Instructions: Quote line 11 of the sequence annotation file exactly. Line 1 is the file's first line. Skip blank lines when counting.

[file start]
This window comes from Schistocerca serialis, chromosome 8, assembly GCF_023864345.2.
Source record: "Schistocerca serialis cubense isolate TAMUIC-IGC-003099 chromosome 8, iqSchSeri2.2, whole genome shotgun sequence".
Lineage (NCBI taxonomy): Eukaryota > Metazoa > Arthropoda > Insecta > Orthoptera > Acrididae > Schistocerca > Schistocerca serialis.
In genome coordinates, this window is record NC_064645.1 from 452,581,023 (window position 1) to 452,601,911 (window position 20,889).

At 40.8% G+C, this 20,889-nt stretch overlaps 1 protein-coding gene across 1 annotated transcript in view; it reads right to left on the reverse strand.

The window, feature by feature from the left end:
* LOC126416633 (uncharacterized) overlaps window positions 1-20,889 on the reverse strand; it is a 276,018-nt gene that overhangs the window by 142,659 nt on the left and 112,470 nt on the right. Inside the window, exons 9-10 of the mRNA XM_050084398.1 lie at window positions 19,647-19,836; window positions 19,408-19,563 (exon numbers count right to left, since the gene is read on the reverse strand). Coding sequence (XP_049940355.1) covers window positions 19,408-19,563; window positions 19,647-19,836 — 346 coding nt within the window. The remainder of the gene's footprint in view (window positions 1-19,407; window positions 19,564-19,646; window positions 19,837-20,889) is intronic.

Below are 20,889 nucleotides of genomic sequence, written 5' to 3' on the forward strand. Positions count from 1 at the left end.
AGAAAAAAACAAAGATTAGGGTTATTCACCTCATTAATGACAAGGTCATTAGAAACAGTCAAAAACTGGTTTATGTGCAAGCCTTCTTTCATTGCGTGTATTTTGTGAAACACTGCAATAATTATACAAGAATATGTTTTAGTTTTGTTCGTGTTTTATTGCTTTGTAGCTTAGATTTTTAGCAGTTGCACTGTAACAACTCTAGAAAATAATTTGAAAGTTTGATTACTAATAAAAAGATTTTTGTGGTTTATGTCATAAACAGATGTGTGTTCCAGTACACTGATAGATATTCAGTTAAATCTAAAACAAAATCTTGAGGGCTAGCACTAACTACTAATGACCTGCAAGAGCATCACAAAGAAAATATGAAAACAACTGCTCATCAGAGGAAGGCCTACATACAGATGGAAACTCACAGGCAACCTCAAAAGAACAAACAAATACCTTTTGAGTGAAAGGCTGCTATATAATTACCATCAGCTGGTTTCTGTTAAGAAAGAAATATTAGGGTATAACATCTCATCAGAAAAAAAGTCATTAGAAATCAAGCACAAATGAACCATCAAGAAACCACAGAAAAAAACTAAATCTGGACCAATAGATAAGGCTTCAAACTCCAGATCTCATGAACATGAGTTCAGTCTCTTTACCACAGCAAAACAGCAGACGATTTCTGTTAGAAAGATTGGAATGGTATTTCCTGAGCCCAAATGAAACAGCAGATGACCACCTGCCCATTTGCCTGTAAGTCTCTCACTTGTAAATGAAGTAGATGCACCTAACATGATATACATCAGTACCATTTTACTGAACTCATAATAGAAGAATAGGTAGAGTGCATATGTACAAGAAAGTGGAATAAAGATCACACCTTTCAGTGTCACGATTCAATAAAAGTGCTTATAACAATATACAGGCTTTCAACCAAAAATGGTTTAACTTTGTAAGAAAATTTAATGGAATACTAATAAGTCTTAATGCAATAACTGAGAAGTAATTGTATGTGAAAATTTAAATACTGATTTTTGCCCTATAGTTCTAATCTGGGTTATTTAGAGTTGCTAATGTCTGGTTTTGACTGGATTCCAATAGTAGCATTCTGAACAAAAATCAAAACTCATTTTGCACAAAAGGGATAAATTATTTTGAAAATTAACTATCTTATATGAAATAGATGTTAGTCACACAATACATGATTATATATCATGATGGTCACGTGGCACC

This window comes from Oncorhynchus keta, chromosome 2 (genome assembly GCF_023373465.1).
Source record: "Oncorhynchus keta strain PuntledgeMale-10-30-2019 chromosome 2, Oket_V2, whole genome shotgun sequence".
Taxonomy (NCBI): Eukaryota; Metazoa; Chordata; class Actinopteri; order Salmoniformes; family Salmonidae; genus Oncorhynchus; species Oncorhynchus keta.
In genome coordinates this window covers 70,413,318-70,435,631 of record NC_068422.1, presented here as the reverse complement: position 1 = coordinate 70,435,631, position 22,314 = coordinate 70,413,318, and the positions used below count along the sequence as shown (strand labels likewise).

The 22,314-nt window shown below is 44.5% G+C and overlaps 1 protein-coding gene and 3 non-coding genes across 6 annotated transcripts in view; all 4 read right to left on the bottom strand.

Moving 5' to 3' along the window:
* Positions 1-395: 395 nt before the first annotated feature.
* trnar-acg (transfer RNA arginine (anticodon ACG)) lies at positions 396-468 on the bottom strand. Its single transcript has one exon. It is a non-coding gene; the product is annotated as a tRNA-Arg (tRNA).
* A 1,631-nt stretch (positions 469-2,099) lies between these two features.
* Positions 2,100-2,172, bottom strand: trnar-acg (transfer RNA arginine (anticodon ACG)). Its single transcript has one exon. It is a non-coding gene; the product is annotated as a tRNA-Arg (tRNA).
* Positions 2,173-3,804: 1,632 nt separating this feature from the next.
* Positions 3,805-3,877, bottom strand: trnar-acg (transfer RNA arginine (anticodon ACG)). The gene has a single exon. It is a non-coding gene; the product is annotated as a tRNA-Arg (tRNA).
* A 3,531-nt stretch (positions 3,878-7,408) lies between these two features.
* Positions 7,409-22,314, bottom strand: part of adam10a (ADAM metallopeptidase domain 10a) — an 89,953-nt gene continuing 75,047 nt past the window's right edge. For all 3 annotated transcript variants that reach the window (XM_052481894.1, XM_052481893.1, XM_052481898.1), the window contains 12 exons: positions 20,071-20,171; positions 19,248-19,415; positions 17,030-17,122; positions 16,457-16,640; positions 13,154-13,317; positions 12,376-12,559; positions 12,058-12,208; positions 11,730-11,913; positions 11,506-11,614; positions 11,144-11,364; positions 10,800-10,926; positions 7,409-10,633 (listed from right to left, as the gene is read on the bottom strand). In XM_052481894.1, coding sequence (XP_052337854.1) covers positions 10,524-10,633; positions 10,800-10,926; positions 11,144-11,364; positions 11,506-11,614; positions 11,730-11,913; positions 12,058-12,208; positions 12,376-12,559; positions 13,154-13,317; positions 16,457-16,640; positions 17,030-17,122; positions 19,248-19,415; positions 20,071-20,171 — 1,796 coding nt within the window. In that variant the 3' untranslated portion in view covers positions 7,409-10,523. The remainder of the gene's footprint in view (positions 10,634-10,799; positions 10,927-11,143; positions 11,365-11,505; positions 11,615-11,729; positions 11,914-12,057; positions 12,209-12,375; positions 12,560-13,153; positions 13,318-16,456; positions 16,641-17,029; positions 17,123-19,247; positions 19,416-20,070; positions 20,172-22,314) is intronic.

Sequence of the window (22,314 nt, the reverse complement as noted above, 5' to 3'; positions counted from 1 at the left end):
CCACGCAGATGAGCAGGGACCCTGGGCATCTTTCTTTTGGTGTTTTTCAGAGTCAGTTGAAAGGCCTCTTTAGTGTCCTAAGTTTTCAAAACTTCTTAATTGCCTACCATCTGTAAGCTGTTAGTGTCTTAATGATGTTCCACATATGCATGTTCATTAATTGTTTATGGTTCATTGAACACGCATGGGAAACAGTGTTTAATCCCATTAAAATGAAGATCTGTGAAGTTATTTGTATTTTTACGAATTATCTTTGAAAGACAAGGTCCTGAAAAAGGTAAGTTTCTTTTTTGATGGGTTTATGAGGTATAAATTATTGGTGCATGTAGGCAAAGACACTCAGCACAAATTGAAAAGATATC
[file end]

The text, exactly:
Source record: "Oncorhynchus keta strain PuntledgeMale-10-30-2019 chromosome 2, Oket_V2, whole genome shotgun sequence".